7. If You Can’t Pay in Full, Pay Double the Minimum
Making only minimum payments will keep you in debt for years. In fact, if you look closely at the notes at the very bottom of your credit card statement, it tells you how long it will take you to pay off your credit card if you only make minimum payments. If you can’t pay the full balance every month, pay at least double the minimum required payment. Then also stop using the card and you’ll see your balance disappearing rather than sticking around forever.
8. Only Have One Credit Card
Most people don’t really need more than one credit card. If you want to collect worthwhile reward points from a specific retailer or if you travel and need a backup card just in case, then you might want a second card. However, if you have any trouble at all with credit card debt, then more cards will multiply those problems. That would likely far outweigh any benefits you could possibly get. Make it your personal rule to only have one credit card, period. No exceptions. This also makes it easier to decline credit card offers when you’re approached in stores, receive offers in the mail, or get bombarded by online ads and emails.
9. Don’t Use Credit to Pay for Credit
Many people use their line of credit, which has a much lower interest rate, to make their credit card payment each month. Or they may apply for a credit card with a low promotional interest rate and do a balance transfer to pay off their higher interest card. While this might reduce how much interest they pay initially, it opens the door to getting deeper into debt with more available credit.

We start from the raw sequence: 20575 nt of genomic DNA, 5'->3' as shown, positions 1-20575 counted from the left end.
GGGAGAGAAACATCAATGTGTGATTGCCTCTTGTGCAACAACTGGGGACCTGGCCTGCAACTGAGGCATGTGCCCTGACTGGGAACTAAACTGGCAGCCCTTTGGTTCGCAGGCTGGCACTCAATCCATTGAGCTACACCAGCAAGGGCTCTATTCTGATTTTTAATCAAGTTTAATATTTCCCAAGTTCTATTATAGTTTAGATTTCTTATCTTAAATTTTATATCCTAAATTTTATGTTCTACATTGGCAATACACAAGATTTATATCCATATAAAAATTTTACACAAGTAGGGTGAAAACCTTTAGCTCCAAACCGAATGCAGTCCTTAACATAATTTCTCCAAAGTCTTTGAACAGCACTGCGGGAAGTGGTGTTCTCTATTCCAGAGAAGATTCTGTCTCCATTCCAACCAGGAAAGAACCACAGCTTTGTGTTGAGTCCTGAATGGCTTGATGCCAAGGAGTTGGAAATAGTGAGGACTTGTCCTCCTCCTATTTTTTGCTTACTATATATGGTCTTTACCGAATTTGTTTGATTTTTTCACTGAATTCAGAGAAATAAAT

If you do want to take advantage of a balance transfer and pay less interest, close the credit card account you transferred from and focus on paying off the account you transferred to before the promotional period ends. But be warned – the payments could be a lot more than you can afford. Regardless how you pay your bills, get help if you’re not able to pay your account off within a few months or find that you’re using it to pay for regular living expenses.
10. Make Sure Your “Rewards” Are Worth It
Credit card reward programs might seem like a sweet bonus, but keep in mind that they also entice you to spend. The trick is to take advantage of rewards and loyalty programs without letting them influence your purchasing decisions. It really comes down to never buy something just because it will give you points.